- Apr 2018
- Upland, Sweden
I am not saying the Roman system didn't encourage the kind of behaviour you're speaking about, but I do think that it's easy to be blind to the advantages of their system and the downsides of our's. What is it that makes a certain behaviour be "corrupt"? To me there seems to be quite a lot of large scale behaviours that we moderns have essentially formalized as parts of our political systems, and we call them "checks and balances" or "party interests" or "lobbying". All of these things phenomena might be different but what they have in common is that they are some kind of concession to the social reality that people and groups are self-interested, and that people with power also risk taking that self-interest and screw everybody else over unless there is some kind of way in which these interests can be legitimately channeled. So, to restate the examples from my previous post: If in a parliamentary democracy the "chief-whip" makes the individual members "follow the party line", or a party leader does something which he knows is not in the national-interest (or more commonly, refrains from doing something that is in the national interest but would rock the boat) but which would make his constituents, donors, party members or the party elite happy.... what would you call that kind of behaviour? I would call it corruption. Maybe it's not corruption in the legal sense of being for example bribery, but it is still a bunch of self-interested assholes sitting around refusing to their duty to the public and only caring abour their own personal or group gain, to the detriment of the citizens and taxpayers of the country.Less susceptible? The whole system operated on a form of public largesse that invited corrupt behaviour. People went to their local patrican, senator or not, to ask for favours, money, or simply 'lick his rear'. The patron, for his part, didn't give money away for nothing, expecting compliance or favours. Since this form of feudal control was based on individual relationships and was conducted in the atriums of the patrons private homes (exactly what Nero didn't like for instance), the advantage to the patron was that private deals could be concluded and information traded. There was no regulation of this behaviour. And they understood corruption very well. They had laws against it, and those found to be corrupt were in danger of punishment.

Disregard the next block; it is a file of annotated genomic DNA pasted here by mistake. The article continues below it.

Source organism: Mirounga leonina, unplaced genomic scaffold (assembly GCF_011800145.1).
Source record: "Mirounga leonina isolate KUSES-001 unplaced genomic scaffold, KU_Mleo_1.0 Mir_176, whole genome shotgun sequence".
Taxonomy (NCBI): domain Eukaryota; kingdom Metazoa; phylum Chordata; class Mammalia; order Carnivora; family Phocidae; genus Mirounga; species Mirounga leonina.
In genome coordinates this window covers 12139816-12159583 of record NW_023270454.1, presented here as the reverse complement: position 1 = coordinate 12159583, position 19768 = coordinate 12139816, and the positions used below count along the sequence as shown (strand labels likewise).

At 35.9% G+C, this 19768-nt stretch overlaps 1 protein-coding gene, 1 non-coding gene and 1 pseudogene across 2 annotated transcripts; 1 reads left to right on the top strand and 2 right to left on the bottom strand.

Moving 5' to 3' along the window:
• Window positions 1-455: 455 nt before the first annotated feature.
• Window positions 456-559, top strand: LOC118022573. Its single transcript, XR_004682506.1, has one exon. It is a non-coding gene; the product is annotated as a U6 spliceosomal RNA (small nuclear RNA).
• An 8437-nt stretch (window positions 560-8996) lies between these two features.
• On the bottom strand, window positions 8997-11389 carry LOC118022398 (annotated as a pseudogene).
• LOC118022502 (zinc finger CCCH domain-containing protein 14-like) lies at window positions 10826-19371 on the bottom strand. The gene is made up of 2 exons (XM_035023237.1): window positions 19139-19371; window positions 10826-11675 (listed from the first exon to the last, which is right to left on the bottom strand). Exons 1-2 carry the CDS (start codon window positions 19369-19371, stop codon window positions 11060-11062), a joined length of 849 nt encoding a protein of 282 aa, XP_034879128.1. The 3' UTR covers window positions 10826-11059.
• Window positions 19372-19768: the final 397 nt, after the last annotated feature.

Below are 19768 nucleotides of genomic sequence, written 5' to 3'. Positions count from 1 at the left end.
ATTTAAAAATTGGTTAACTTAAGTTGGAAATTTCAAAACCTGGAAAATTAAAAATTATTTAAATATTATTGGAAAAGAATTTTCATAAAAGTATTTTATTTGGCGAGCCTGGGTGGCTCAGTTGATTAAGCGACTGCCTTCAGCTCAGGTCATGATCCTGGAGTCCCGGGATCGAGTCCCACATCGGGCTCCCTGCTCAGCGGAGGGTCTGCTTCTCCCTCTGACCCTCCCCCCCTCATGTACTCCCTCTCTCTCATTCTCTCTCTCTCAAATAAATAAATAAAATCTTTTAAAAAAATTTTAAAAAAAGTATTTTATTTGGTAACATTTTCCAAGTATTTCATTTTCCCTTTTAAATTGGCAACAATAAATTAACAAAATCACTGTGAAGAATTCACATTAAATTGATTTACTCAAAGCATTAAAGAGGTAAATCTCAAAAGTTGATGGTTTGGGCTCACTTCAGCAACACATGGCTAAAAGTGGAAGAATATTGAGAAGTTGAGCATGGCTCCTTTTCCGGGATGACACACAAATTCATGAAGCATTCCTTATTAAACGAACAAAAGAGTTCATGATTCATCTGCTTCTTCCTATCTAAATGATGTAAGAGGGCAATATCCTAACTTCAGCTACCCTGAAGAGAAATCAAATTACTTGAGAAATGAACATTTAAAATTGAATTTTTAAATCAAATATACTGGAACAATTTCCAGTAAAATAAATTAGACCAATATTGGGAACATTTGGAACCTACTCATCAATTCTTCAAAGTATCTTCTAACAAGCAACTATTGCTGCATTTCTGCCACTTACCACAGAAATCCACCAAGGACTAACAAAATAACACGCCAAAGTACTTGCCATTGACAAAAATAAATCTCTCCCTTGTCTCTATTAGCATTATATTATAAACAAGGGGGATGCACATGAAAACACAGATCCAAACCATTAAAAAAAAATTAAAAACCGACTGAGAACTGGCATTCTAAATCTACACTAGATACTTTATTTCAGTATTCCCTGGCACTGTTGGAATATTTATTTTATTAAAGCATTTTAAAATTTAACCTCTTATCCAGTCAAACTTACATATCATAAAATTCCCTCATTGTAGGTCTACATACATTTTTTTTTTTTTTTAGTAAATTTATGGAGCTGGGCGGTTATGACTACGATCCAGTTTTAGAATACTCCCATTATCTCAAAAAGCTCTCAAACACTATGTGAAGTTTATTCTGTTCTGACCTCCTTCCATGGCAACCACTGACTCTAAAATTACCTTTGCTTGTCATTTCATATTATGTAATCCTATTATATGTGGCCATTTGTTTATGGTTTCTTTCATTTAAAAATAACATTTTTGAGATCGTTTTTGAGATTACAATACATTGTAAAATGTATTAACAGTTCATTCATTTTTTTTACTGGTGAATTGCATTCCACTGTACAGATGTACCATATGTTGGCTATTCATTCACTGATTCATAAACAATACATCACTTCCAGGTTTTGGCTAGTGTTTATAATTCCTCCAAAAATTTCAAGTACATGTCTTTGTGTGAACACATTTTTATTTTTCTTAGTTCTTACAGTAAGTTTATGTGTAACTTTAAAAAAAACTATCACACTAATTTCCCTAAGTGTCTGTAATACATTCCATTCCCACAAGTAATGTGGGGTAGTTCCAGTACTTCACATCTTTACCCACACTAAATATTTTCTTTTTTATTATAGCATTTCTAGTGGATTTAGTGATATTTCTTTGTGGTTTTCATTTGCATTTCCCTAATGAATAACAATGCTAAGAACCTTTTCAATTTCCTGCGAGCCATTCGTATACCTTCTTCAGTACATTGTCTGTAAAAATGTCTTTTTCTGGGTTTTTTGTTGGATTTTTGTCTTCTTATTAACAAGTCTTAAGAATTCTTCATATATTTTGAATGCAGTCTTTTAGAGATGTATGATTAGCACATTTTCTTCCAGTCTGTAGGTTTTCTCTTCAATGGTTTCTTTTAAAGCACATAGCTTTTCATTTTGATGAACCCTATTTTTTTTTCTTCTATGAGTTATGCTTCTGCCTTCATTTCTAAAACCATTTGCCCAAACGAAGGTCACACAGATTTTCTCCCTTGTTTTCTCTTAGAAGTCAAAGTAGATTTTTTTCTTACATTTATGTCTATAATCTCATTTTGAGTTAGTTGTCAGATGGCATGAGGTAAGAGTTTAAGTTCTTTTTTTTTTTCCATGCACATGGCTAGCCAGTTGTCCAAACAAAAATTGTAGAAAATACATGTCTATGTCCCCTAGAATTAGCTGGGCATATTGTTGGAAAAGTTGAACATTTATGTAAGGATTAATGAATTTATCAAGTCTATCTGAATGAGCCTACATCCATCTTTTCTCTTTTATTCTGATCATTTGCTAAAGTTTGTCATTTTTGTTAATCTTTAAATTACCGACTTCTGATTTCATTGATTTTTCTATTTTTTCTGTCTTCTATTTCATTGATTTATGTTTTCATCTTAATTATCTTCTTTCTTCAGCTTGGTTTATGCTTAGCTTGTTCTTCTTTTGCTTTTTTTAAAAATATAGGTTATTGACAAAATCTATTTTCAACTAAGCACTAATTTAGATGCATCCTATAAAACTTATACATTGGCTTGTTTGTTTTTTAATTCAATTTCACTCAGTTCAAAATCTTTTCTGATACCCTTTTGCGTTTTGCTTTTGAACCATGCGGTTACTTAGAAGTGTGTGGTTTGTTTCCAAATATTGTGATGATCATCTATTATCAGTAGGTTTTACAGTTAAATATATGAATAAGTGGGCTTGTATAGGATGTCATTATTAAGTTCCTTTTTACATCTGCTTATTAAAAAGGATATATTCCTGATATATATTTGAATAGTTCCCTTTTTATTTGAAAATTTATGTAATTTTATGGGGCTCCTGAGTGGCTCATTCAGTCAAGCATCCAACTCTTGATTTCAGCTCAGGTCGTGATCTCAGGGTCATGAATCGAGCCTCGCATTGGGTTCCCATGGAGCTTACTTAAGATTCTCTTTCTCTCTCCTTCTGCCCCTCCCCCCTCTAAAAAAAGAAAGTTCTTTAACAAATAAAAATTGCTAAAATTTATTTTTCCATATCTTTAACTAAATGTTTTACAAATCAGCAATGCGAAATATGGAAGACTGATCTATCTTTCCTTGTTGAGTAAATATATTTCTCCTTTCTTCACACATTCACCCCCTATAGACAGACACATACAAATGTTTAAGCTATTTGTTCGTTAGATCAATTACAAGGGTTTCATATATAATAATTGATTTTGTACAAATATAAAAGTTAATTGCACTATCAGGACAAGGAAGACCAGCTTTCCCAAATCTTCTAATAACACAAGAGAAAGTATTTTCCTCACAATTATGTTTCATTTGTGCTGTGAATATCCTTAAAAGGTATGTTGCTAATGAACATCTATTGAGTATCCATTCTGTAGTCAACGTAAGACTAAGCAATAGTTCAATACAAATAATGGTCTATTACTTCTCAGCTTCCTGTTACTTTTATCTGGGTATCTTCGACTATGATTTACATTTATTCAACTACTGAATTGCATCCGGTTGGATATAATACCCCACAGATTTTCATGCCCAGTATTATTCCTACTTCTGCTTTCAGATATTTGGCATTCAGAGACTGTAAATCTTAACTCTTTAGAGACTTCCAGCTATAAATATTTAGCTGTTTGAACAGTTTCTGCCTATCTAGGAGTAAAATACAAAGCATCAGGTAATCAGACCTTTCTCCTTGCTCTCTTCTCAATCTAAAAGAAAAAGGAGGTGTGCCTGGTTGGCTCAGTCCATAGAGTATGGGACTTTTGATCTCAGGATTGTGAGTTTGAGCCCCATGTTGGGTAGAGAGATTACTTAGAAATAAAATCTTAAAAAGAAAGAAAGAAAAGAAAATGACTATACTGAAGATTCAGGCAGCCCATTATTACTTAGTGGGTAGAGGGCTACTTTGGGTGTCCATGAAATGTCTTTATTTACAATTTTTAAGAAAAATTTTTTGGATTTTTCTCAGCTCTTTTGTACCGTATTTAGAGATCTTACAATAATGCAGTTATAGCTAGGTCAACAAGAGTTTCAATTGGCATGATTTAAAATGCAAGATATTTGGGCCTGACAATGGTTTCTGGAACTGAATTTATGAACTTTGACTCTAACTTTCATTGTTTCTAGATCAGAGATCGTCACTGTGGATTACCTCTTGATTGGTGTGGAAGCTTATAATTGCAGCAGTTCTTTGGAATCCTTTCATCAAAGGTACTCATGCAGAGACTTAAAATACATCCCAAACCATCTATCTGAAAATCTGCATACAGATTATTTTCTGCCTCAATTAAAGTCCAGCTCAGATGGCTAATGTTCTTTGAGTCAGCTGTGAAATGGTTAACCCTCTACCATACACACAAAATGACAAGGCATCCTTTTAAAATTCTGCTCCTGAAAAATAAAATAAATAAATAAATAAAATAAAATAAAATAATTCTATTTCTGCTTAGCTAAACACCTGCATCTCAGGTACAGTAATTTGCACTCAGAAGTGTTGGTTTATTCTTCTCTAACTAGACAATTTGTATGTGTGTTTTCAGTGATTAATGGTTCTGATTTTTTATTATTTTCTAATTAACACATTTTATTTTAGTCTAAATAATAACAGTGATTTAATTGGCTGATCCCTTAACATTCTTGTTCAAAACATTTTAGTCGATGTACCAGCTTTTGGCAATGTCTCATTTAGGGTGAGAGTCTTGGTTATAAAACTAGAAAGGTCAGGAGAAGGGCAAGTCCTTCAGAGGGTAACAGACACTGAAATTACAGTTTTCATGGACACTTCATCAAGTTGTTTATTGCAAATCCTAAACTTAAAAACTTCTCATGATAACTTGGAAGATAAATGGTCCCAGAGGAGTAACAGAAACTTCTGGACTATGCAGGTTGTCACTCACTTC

Romans thought of 'the state' as the city of Rome, not its empire. They had in the way of constitution but instead relied on their system of law. something Romans were generally very proud of. I do agree that Romans had far less awareness of spacial division, but their awareness of social relationships was more finely honed than our own, and fundamental to their society.
Isn't that the actual essence of corruption, and not whehter or not a transaction has taken place, or whether or not something fits the formal requirements for "transparency"?
I am sure the Romans had these issues as well, but my idea is that they seem to have been much less hypocritical about these things than we are. Maybe I'm wrong though - as I said, I'm not an expert on this. It's just my general feeling. I'm curious, how would you say that the Romans understood corruption? How did the laws look, more specifically? I believe they had laws for mishandling public funds and not doing your job properly, and they had laws against treason obviously - but what kind of laws did they have against corruption, and how did it they work?